Visitors to Credit.com are also able to register for a free Credit.com account, which gives them access to a tool called The Credit Report Card. This tool provides users with two free credit scores and a breakdown of the information in their Experian credit report, updated twice monthly. Again, this tool is entirely free, and we mention that frequently in our articles, because we think that it’s a good thing for users to have access to data like this. Separate from its educational value, there is also a business angle to the Credit Report Card. Registered users can be matched with products and services for which they are most likely to qualify. In other words, if you register and you find that your credit is less than stellar, Credit.com won’t recommend a high-end platinum credit card that requires an excellent credit score You’d likely get rejected, and that’s no good for you or Credit.com. You’d be no closer to getting a product you need, there’d be a wasted inquiry on your credit report, and Credit.com wouldn’t get paid. These are essentially what are commonly referred to as "targeted ads" in the world of the Internet. Despite all of this, however, even if you never apply for any product, the Credit Report Card will remain free, and none of this will impact how the editorial team reports on credit and credit scores.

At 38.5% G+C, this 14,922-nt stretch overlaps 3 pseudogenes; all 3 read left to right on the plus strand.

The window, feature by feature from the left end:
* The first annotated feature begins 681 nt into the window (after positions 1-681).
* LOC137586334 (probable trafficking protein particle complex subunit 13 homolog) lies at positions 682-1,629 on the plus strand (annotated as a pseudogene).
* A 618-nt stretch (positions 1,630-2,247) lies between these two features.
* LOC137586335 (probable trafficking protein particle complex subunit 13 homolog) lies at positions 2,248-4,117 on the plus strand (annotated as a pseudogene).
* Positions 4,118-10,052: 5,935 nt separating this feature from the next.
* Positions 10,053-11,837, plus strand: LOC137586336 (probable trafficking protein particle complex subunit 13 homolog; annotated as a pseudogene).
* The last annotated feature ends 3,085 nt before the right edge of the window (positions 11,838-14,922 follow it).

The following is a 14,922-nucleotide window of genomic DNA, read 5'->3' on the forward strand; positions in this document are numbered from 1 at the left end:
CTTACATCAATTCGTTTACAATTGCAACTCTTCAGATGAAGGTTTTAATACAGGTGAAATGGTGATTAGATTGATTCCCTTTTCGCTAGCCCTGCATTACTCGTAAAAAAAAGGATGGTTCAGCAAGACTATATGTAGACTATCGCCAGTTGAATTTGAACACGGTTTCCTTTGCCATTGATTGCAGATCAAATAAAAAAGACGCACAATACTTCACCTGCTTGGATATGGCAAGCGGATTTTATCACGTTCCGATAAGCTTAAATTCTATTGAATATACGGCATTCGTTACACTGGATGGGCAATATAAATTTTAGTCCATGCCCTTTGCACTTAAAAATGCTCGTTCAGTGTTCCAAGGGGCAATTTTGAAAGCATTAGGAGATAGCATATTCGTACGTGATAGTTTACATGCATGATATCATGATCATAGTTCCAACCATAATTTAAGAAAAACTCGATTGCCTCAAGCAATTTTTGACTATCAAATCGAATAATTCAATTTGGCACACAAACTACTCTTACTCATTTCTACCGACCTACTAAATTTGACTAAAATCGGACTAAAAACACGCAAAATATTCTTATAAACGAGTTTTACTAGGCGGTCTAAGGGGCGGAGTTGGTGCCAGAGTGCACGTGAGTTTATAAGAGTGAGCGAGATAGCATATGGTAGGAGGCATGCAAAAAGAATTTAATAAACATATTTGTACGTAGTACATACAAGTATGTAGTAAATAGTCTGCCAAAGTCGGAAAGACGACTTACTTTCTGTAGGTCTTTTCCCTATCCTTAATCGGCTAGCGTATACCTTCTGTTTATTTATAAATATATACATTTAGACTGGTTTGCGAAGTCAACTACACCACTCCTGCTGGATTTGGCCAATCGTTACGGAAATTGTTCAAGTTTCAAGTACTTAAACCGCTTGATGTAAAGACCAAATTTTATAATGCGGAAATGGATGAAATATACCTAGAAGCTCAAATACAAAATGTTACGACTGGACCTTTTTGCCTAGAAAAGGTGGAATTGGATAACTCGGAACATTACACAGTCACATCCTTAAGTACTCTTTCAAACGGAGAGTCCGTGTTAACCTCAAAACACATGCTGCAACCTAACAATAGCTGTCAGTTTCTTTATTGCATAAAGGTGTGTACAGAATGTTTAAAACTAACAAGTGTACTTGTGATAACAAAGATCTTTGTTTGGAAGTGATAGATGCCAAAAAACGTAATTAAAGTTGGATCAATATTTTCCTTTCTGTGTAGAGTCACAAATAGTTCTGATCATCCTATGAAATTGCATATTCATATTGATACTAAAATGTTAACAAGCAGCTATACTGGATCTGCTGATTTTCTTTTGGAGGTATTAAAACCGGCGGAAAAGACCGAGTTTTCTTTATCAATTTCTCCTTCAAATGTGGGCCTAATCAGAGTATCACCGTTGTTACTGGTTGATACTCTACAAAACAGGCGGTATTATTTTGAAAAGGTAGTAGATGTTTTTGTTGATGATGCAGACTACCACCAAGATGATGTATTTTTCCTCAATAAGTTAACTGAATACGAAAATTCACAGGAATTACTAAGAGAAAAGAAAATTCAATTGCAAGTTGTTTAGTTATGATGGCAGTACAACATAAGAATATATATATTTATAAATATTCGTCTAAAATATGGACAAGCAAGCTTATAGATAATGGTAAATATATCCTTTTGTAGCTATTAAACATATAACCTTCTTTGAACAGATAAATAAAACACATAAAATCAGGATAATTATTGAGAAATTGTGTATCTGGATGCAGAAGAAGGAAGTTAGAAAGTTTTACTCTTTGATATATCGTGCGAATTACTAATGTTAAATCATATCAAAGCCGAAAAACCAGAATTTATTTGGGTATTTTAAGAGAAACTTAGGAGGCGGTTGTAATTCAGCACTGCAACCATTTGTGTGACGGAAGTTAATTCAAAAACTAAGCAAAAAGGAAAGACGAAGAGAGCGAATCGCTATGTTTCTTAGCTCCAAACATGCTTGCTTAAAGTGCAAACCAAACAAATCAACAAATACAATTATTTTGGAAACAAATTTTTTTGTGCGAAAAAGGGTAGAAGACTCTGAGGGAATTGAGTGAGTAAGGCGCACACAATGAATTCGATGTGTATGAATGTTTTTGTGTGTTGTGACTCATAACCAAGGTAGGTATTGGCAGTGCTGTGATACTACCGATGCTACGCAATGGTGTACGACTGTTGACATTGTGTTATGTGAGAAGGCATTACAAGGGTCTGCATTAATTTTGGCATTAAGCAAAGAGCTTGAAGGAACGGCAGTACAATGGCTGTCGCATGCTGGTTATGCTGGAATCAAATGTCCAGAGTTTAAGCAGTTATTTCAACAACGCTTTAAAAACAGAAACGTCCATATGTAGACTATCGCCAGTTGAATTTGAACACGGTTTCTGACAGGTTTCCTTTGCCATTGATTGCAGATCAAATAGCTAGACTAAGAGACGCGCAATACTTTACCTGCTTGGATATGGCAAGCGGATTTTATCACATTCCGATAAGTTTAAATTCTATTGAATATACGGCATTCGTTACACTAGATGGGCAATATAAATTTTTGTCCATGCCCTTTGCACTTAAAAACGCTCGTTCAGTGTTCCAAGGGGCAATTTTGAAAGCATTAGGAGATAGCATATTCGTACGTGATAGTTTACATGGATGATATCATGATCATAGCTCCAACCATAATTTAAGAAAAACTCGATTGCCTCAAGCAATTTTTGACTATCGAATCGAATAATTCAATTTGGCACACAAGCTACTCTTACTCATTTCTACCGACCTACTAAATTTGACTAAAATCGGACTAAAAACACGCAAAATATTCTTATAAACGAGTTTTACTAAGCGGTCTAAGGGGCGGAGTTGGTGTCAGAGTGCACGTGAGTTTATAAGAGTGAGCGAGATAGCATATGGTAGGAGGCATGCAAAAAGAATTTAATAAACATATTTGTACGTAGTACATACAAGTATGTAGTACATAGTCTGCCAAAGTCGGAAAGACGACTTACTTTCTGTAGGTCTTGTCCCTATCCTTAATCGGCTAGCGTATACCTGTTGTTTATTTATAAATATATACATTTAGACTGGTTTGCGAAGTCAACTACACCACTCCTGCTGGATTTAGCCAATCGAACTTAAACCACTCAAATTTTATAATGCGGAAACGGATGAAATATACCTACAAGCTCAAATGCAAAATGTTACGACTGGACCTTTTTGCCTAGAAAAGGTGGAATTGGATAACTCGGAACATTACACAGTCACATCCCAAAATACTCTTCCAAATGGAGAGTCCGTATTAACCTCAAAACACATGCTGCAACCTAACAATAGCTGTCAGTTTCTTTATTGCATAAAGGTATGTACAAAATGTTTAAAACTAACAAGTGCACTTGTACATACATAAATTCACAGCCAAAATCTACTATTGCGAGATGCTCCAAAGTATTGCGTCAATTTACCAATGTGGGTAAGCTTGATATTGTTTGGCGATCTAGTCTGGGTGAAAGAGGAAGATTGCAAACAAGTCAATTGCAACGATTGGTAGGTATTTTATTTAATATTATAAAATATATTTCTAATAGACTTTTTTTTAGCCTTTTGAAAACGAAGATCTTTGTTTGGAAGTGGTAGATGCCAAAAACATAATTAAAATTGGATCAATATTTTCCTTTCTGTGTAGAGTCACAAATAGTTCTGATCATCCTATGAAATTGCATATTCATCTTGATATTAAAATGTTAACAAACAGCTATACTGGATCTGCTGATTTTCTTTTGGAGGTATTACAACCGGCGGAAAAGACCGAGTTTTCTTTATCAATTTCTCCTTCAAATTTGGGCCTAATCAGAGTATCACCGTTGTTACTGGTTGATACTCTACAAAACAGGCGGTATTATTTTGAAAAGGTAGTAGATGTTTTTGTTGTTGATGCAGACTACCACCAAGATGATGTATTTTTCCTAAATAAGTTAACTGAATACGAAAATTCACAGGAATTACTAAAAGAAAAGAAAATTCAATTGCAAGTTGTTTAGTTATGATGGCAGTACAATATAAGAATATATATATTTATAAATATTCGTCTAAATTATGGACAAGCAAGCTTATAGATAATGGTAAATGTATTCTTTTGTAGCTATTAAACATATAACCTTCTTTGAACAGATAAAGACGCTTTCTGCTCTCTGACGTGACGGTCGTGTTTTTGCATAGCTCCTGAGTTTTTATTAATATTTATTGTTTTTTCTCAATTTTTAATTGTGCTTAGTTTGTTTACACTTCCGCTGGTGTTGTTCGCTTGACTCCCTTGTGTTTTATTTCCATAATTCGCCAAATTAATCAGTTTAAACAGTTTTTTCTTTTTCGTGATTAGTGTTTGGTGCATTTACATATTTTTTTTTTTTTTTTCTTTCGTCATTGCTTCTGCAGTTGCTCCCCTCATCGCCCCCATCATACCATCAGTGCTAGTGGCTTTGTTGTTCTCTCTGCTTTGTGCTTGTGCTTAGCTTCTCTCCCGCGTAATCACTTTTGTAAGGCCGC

Our Owners

Credit.com is owned by Progrexion Holdings Inc. which is the owner and administrator of a number of business related to credit and credit repair, including CreditRepair.com, and eFolks. In addition, Progrexion also provides services to Lexington Law Firm as a third party provider. Despite being owned by Progrexion, it is not the role of the Credit.com editorial team to advocate the use of the company’s other services. In articles, reporters may mention credit repair as an option, for example, but we’ll also be sure to note the various alternatives to that service. Furthermore, you may see ads for credit repair services on Credit.com, but the editorial team isn’t responsible for the creation or implementation of those ads, anymore than reporters for the New York Times or Washington Post are responsible for the ads on their sites.

Your Stories

Lastly, much of what we do is informed by our own experiences as well as the experiences of our readers. We want to tell your stories if you’re interested in sharing them. Please email us at story ideas [at] credit [dot] com with ideas or visit us on Facebook or Twitter.

Thanks for stopping by.

- The Credit.com Editorial Team